Tuesday, December 11, 2018

The Broke Mindset Versus the Poor Mindset

A common misconception among those that are relatively new to the world of personal finance or those that are unfamiliar with personal finance is the belief that being broke is the same as being poor. Sure, the two terms both are similar in that one has limited access to wealth. That's where the similarities end though.

As a college student, I've lived relatively broke for the past 3+ years despite having a portfolio worth over $10,000. However, for all intents and purposes, I'm basically living paycheck to paycheck like most everyone else while I pay my way through my last 8 months of college.

What separates me and other newcomers to this community of FIRE and dividend growth investing from everyone else though is the mindset that we adopted at some point in our lives.

Although newcomers to the community such as myself may be broke currently, the distinction is that because of our mindset, with a bit of luck, we won't continue to have limited access to resources. We will eventually be free of our reliance on an employer to maintain our lifestyle. This is the very essence of the community.

We could contrast this to the poor mindset. Being poor is a circumstance that extends well beyond being dependent upon an employer or others to support one's lifestyle; the poor mindset is a set of beliefs that makes this dependence a chronic or permanent situation, at least until one's mindset or perspective radically changes. Obviously, there are exceptions to someone having no money solely because of an improper mindset. Bad luck can make it incredibly difficult to transition from no money to being financially secure.

The point of this is to inform everyone that unless you are born wealthy with a multi million dollar trust fund, you too will start with fairly limited resources or money (Gee, how insightful, Kody). Therein lies the opportunity to take control of your destiny to an extent and realize that the mindset you choose to adopt will be the difference between whether you identify as being broke or poor.

Chances are if you are reading this, you have reliable access to awesome amenities like electricity and the internet. These are privileges that those 100+ years ago weren't blessed with. They have fundamentally improved the lives of many millions of people.

We live in the Information Age. It wasn't long ago that if you wanted to learn about a subject, you needed to read books. That was the only real opportunity to learn anything. Now, almost anything you would ever like to know or need to know can be found in seconds with a simple Google search.

You have the choice how you view your current situation and how to respond. Maybe your circumstances are similar to mine and you're just getting started investing. Maybe you haven't yet started investing. Whatever your circumstances are, I want you to know that you are the architect of your life. If you aren't happy with your financial circumstances, just know that can be drastically improved with a bit of time, patience, luck, and discipline.


Were you able to distinguish between being poor and being broke before reading this post? What do you believe is the most striking difference between being poor and being broke?

Tuesday, December 4, 2018

November 2018 Dividend Income

Another month has passed and we have officially entered the last month of the year! It really is unbelievable how quickly the year has passed us by, especially in my case. I guess work, school, and running a blog will seemingly speed up a year. Anyways, with the passage of another month, it's time for me to delve into what November provided for me in terms of dividends.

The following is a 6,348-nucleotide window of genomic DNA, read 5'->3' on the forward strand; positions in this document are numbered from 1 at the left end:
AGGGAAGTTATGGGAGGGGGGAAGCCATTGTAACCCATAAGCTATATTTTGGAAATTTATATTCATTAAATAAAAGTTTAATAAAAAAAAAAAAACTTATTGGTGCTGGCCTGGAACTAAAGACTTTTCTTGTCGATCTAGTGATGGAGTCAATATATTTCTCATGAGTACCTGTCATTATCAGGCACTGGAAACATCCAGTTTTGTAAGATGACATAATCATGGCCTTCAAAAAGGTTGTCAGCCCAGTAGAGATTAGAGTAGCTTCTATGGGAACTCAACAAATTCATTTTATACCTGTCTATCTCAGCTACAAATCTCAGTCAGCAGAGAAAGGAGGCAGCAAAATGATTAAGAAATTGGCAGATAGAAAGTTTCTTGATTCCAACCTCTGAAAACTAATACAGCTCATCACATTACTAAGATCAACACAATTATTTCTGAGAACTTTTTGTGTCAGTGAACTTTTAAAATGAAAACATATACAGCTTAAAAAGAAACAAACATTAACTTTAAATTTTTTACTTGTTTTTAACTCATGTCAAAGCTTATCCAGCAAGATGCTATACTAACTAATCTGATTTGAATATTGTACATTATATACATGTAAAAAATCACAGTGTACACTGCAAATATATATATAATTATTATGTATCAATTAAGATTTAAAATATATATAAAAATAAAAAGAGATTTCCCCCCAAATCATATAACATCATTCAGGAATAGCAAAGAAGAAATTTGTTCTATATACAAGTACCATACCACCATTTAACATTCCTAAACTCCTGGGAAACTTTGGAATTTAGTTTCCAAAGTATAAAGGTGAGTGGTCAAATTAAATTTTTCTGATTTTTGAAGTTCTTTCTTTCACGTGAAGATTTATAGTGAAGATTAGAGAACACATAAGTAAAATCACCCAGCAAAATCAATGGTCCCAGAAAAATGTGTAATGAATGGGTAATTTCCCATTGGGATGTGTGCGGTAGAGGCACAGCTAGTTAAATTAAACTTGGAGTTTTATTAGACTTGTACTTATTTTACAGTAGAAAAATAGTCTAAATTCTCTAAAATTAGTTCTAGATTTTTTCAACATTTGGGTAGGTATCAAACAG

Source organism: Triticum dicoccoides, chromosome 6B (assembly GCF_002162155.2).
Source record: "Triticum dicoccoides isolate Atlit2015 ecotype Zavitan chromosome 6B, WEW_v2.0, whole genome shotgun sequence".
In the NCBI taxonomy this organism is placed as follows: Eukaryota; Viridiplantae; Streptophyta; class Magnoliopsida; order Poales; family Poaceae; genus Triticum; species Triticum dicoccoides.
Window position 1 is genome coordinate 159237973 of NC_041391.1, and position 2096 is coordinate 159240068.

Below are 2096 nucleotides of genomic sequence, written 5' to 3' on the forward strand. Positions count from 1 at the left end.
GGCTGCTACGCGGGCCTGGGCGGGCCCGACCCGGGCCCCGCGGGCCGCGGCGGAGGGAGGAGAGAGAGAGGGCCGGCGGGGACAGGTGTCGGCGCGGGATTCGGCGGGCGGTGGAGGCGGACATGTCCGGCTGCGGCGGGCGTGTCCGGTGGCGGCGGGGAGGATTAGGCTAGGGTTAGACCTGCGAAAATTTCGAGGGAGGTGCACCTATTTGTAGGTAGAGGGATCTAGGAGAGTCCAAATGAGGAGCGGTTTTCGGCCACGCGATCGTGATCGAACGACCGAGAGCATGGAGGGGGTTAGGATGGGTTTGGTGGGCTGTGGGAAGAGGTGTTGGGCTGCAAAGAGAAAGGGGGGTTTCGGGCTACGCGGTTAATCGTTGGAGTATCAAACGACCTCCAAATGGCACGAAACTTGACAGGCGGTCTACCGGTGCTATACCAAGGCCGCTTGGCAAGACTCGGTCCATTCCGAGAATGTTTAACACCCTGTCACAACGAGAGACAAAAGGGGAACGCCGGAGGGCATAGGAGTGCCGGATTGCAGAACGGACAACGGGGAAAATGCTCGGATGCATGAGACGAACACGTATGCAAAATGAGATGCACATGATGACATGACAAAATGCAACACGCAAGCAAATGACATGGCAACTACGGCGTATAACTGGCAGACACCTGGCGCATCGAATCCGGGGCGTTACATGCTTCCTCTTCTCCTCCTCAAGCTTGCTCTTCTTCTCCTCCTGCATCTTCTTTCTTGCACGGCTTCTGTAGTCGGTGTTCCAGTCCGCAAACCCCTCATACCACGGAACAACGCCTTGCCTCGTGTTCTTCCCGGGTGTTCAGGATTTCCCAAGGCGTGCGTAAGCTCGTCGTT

Overall, I received $41.42 between my Robinhood account and M1 Finance account. Of the $41.42, I received $41.13 from 12 different companies in my Robinhood account with the remaining $0.29 coming from 15 companies in my M1 Finance account. This amount was a YOY increase of over 333% from the $9.56 in dividends that I received in November 2017!

You may have noticed that my Robinhood says that CVS paid me on October 31, which I instead included as November income because the dividend was payable on November 1. I'll certainly take a dividend a day early though! When compared to my dividend income in August, I experienced 0.6% quarterly growth from $41.19 in August to $41.42 in November. Although this seems like a low growth rate, this is primarily due to the effective distribution cut from the Energy Transfer merger. For my 11 shares of ETP, I received 15 shares of ET. This reduced my quarterly distributions from $6.22 to the $4.58 shown above, for a quarterly reduction of $1.64. I received an additional $0.10 from EQM with their recent dividend increase and an additional $0.02 from EPD, for a total of $0.12 in additional dividends from dividend increases (link to November Dividend Increase article). Also, I received dividends for an additional share of T and an additional share of ABBV (from my purchase of ABBV a couple months ago). This increased my income by $0.50 and $0.96, respectively, for a total increase of $1.46 from purchases. Finally, the dividends from M1 Finance added $0.29 in dividends compared to August. The above distribution cut, dividend increases, additional Robinhood accoubt purchases, and the opening of the M1 account led to an increase in dividend income of $0.23 compared to last quarter.

Although the growth was basically non-existent this quarter, there was one massive benefit that came out of the past few months. The completion of the Energy Transfer merger will streamline the company structure and strengthen the company's financial position, leading to a much safer distribution. With a coverage ratio of over 1.7 in the recent Q3 report, ET offers one of the safest distributions in its industry, compared to a coverage ratio of just over 1.1 when ETP was an independent publicly traded company. Although a coverage ratio of over 1.1 is considered to be safe for MLPs, 1.7 is absolutely incredible and once more of ET's projects come online, those results will continue to improve.

Within my Robinhood account, my dividend income actually declined from $41.19 in August to $41.13 in November. This decline was offset by the addition of the M1 Finance portfolio that produced $0.29 in dividends.

Looking ahead to the dividends that will be paid in February 2019, I am forecasting a modest growth from the $41.42 that I received in November 2018. Abbvie announced an increase in their quarterly dividend from $0.96 to $1.07. O, EQM, and EPD should also be announcing modest dividend increases. I don't envision adding any capital to any companies that will pay dividends in February (as I continue to add to Iron Mountain), so the growth will be entirely from dividend increases.


How was your November? Did you have any new brokerage accounts pay dividends similar to how my M1 Finance portfolio paid me dividends?

Tuesday, November 27, 2018

Expected Dividend Increases for December 2018